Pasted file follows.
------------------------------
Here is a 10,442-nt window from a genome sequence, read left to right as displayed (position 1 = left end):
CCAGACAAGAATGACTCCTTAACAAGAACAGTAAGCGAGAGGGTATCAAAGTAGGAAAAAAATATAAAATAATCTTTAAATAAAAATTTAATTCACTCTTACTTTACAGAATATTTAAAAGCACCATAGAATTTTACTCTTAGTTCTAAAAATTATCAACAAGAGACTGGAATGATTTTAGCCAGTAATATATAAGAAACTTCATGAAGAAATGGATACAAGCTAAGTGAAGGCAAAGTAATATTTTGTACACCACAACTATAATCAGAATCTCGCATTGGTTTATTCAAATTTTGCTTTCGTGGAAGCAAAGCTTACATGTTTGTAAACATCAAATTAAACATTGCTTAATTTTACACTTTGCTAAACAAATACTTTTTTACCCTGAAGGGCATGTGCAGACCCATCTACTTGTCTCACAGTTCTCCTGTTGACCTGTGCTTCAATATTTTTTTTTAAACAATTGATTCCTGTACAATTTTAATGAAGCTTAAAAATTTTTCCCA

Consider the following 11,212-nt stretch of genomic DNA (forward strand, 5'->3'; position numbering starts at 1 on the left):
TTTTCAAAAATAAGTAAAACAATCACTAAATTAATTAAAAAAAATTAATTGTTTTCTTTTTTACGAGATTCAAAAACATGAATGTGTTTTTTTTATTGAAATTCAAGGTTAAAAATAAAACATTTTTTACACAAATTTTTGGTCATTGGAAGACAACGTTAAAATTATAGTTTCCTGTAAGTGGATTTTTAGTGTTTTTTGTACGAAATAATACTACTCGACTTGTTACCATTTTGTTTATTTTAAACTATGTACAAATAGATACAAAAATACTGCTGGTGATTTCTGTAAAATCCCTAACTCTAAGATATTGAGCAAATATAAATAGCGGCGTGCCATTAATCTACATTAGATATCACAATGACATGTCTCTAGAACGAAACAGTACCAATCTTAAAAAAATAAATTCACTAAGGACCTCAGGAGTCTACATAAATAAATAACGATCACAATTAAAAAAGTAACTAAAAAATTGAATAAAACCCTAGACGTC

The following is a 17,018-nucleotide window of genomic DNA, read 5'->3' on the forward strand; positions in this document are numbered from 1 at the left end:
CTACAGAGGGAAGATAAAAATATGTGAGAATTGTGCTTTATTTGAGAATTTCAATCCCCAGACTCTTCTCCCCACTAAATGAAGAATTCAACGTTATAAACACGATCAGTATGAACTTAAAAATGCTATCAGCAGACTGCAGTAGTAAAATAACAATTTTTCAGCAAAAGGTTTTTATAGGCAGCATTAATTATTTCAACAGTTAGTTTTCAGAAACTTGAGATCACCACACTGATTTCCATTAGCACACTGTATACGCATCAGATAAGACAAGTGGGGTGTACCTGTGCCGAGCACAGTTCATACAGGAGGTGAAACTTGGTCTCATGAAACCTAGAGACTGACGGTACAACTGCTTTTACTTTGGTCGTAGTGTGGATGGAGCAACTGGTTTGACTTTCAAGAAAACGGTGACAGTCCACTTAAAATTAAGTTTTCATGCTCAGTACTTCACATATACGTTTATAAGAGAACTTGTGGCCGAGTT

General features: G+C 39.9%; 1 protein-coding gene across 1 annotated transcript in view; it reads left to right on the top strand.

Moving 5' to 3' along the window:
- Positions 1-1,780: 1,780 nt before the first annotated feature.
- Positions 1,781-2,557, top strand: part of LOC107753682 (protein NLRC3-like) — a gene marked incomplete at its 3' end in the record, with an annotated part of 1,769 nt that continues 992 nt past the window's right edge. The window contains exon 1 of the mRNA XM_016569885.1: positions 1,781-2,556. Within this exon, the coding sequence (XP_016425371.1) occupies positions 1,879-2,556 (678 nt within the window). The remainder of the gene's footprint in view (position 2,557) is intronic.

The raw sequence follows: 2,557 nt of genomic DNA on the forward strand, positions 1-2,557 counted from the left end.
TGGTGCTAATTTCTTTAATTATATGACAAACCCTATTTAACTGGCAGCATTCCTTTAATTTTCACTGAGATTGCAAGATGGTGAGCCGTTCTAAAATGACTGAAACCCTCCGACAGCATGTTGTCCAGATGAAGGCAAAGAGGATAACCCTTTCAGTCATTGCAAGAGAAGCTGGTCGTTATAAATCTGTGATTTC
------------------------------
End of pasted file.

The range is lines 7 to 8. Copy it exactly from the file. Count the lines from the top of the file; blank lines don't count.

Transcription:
General features: G+C 39.9%; 1 protein-coding gene across 1 annotated transcript in view; it reads left to right on the top strand.

Moving 5' to 3' along the window: